I mentioned in one of my previous posts, about how I thought the Ionic framework for building HTM5 apps was totally awesome. Well it is and the way I was trying to use it was to build a Hybrid iOS app. Ok, when I say hybrid, I mean the logic for the app is almost equally split between both native code and HTML5 code.

Why Hybrid app?

So the question is, without knowing any native iOS code, how did I come to the conclusion to build a hybrid app? Ok so apparently you can make a fully HTML5 app and use the Apache Cordova framework to build an iOS app without getting your hands dirty with native code, that sounds awesome! However, to me it was important to understand native code, just in the event that something goes wrong in the app and I need to fix it by tweaking native code, I am not completely clueless about how to go about fixing it. So in an attempt to know more about iOS internals, I started off by building simple native programs(apps?) using Swift with Xcode 6 beta at the time and I totally fell in love with Swift. It was at this time that I realised that in addition to Local Notifications, I could leverage one more feature that can come as a result of writing some native code; Core Data. So in my definition, I was no longer building an HTML5 app, I was building a “hybrid” app, that used both HTML5 and native code for the advantages it offered.

So what have I learned? 

So in addition to a whole bunch of useful things about developing for the iOS platform, I also learned that learning iOS development on your own can be a challenging task. In my case this was especially true, because more than learning how to build iOS apps, I was learning how to build iOS apps using Swift i.e. a new technology that has not been around for very long i.e. I started building my app sometime mid-2014. A good majority of the solutions out there for known iOS problems, use Objective-C and  since I lack(ed) Objective-C knowledge, it wasn’t/isn’t always easy to translate an Objective-C solution to Swift. Of course there exist, awesome developers like Jameson Quave that actually spend the time and effort to try and teach people by walking them through the various steps of building iOS apps. Ray Wanderlich also contains a comprehensive list if tutorials on iOS development with Swift.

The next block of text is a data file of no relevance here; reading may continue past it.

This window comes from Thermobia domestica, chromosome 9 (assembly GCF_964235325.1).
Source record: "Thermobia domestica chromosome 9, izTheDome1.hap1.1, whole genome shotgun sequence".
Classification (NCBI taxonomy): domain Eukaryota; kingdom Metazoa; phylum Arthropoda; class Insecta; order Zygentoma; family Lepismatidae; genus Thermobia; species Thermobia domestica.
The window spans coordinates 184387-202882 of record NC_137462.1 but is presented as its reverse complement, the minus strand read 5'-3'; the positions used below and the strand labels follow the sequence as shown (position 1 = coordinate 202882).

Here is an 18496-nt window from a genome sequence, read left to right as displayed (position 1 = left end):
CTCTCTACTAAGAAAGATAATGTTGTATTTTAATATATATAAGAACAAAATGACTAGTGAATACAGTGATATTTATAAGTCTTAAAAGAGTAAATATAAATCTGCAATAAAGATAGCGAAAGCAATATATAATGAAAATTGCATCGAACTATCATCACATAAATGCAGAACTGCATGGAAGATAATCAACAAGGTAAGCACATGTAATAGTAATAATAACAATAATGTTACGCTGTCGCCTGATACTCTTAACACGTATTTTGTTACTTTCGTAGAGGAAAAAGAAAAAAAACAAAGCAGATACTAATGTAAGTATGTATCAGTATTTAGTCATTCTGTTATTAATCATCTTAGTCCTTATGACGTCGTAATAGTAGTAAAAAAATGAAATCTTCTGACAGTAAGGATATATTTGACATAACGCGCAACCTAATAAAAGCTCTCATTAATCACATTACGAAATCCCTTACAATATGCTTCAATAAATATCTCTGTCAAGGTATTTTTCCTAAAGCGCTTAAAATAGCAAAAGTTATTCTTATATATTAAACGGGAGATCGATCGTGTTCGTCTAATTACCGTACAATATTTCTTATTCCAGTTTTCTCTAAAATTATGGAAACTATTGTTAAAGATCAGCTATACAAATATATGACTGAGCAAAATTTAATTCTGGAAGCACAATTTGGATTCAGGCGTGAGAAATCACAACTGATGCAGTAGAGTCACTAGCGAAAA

So how am I trying to solve the problem I just mentioned?

Ok now that I have poured my heart out, I think it is time to stop procrastinating and get back on topic. So where was I? hmm….thats right, Ionic Rocks! So initially when I wanted to use Ionic framework for my app, I encountered a rather silly issue and at the time I did not bother solving it, because there was really no shortage of independent problems for me to solve. Anyway now that I have solved that rather simple problem that stopped me from using Ionic in my iOS app, I feel like I should share my knowledge and provide like an Xcode/Swift starter project that displays HTML content using the Ionic framework in a UIWebView. Please note, at this point, I am very well aware of the WKWebView, but since I am building something that works on iOS7 and upwards, I have decided to use the UIWebView.

You can fork the project from GitHub and if you think you can improve the project in anyway, please feel free to do so!

Just to be clear…

I received an email from someone asking me how to create an Ionic app with Swift. So to provide some more clarity, with this project you are creating a native iOS app. So what you will need is
  1. A machine that can run Xcode: at this time i.e. mid 2015, only Macs can run it
  2. Some familiarity with how to use Xcode: I would suggest give this tutorial a go! 
So in conclusion, if you are not familiar with Xcode once you create your first Xcode project to make an iOS app, you will be familiar with what I am talking about in this post. This GitHub repo is just an Xcode project template to help you get started on making your HTML5 iOS app.

Finally, I am working on My Day To-Do full-time right now so if you find my blog posts useful and want to support me you can buy the Pro version of My Day To-Do.


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